Unfortunately, the proponents of ID aren’t operating this way. Instead of doing science, they are writing popular books and op-eds. As a result, ID remains theoretically in the same scientific place it was when Phillip Johnson wrote Darwin on Triallittle more than a roster of evolutionary theory’s weakest links.

When Behe was asked to explicate the science of ID, he simply listed a number of things that were complex and not adequately explained by evolution. These structures, he said, were intelligently designed. Then, under cross-examination, he said that the explanation for these structures was “intelligent activity.” He added that ID “explains” things that appear to be intelligently designed as having resulted from intelligent activity.

Behe denied that this reasoning was tautological and compared the discernment of intelligently designed structures to observing the Sphinx in Egypt and concluding that it could not have been produced by non-intelligent causes. This is a winsome analogy with a lot of intuitive resonance, but it is hardly comparable to Gamow’s carefully derived prediction that the big bang would have bathed the universe in microwave radiation with a temperature signature of 3 degrees Kelvin.

After more than a decade of listening to ID proponents claim that ID is good science, don’t we deserve better than this?


Karl Giberson [the author of this piece] is editor in chief at Science & Theology News.


TOPICS: Culture/Society; Philosophy
KEYWORDS: crevolist; evochat; goddoodit; idjunkscience; idmillionidiotmarch; intelligentdesign
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To: VadeRetro
"...but I suspect someone had a fully operable BS detector."

If they do have a BS detector over at the Templeton Foundation, they couldn't have rejected Behe as a result of it going into alarm as it must have been in alarm ever since Templeton established the Foundation or installed the thing (way before Behe's discussions with them)!

341 posted on 12/05/2005 3:26:18 PM PST by pby
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To: sauron
FAILED TO PROVE ABIOGENESIS.

Because it wasn't trying to prove it. Like most anti-Evolutionists, you have basically no idea of what you are talking about, having gotten your information from some creationist claptrap site. Here's a layman's article on the experiment.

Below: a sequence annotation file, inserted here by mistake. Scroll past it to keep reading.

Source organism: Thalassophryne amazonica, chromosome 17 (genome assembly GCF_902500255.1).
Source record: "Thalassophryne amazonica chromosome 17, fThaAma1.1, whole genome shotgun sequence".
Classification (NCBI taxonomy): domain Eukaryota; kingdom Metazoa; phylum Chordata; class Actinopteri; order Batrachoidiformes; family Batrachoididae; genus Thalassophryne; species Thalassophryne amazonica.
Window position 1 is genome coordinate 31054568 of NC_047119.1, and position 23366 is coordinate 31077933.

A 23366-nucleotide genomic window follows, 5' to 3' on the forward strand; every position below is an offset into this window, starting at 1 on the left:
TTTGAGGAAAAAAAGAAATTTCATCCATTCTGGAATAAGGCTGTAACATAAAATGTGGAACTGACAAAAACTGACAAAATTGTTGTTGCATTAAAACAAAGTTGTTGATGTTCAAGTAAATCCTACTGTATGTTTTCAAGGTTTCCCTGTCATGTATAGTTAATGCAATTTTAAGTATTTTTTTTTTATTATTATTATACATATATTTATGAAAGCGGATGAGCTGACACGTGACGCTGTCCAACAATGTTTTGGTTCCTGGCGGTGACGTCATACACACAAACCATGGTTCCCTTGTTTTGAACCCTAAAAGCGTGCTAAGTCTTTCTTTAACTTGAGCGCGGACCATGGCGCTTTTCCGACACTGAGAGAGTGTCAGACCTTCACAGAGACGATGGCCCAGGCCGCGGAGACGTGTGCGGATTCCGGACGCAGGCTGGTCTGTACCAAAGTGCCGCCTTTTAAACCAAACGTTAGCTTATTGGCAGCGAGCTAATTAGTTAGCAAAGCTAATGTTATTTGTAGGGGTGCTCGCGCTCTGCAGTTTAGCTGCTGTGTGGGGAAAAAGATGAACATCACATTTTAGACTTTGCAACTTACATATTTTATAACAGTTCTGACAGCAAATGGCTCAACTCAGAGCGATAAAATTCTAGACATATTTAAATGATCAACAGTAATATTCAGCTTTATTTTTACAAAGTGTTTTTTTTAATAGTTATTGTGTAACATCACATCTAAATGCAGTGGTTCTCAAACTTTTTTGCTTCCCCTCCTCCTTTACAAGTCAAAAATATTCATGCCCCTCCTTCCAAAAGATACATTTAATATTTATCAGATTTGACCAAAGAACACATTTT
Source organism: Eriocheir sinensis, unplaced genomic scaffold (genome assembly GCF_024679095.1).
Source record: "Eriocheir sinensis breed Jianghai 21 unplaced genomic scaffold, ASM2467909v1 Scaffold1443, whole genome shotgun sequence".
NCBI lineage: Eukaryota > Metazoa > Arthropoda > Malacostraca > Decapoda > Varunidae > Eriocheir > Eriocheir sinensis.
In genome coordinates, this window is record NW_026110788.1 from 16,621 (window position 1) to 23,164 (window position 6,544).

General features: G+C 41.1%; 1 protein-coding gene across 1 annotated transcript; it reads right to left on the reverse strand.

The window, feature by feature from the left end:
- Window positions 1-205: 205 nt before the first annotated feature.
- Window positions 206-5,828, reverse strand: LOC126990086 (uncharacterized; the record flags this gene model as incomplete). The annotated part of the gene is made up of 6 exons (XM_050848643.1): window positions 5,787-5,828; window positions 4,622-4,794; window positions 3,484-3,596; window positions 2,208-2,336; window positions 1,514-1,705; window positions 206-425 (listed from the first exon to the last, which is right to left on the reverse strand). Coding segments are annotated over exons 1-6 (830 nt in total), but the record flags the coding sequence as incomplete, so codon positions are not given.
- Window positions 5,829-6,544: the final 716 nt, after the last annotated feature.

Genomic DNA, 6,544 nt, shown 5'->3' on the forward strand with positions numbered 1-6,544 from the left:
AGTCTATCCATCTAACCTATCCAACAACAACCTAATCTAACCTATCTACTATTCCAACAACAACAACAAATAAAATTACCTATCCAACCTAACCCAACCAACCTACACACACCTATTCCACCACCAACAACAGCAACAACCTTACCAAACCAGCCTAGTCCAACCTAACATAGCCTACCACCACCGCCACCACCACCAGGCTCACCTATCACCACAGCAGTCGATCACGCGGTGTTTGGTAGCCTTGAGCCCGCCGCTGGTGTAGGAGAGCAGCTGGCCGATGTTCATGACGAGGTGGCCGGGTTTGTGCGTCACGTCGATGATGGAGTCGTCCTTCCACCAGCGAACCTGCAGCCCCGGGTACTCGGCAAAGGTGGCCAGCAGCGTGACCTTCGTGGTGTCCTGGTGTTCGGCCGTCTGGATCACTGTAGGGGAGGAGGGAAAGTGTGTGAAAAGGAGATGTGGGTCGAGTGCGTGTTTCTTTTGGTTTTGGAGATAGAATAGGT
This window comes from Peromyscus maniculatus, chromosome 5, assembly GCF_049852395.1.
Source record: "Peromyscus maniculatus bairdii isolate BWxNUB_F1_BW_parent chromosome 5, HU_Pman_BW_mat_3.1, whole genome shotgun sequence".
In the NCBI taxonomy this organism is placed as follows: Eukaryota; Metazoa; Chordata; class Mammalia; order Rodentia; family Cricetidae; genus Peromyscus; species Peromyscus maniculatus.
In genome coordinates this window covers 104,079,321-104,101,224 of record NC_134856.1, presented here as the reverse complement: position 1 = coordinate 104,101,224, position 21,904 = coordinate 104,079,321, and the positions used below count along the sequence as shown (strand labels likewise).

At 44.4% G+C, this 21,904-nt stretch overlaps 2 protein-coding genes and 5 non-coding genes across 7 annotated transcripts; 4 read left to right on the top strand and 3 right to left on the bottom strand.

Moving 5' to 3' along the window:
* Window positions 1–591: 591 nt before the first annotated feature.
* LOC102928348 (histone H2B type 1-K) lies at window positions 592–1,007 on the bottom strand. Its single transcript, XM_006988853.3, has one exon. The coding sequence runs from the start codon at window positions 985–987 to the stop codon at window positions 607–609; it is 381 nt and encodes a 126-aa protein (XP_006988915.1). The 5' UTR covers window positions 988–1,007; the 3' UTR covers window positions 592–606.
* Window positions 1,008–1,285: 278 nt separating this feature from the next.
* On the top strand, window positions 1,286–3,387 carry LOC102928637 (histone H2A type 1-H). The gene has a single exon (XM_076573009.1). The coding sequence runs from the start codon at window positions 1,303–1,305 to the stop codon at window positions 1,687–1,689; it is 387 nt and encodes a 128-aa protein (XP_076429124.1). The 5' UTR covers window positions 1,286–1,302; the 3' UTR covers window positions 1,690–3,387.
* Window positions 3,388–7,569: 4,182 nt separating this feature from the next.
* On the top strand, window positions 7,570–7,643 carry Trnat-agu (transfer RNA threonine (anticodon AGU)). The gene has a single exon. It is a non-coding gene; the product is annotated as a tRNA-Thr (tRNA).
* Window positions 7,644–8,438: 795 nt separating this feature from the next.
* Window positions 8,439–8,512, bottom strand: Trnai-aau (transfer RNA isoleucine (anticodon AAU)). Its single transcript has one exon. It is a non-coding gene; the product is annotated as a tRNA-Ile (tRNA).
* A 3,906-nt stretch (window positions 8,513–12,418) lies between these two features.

342 posted on 12/05/2005 3:30:47 PM PST by Junior (From now on, I'll stick to science, and leave the hunting alien mutants to the experts!)
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To: VadeRetro
Yeah...And maybe the world reknown developmental biologist that signed on to the study paper that states that sinosauroptyrex doesn't have feathers is a crackpot too (but like the feathers on this dinosaur fossil...you don't have any evidence to prove that either)!
343 posted on 12/05/2005 3:31:29 PM PST by pby
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To: pby
The link that PatrickHenry provided states that the Foundation funds ID research and supports the ID debate.

You must be hoping no one actually visits the site.

From here:

The John Templeton Foundation does not support research or programs that deny large areas of well-documented scientific knowledge. In addition, we do not support political agendas such as movements to determine (one way or the other) what qualified educators should or should not teach in public schools. However, it is not the policy of the John Templeton Foundation to “black list” organizations or individual scholars or to proscribe the outcome of well-designed research projects. In addition, the Foundation does not itself hold, or require that its grantees accept, any specific position on scholarly questions that remain open to further study. (The Foundation’s motto is “How little we know; how eager to learn.”) Thus while it is our judgment that the general process of biological evolution is well attested by many lines of research, it is not clear to what extent the process of evolution or the study of the history of life on earth may reveal hints of broader cosmic, perhaps even divine, purpose and intention.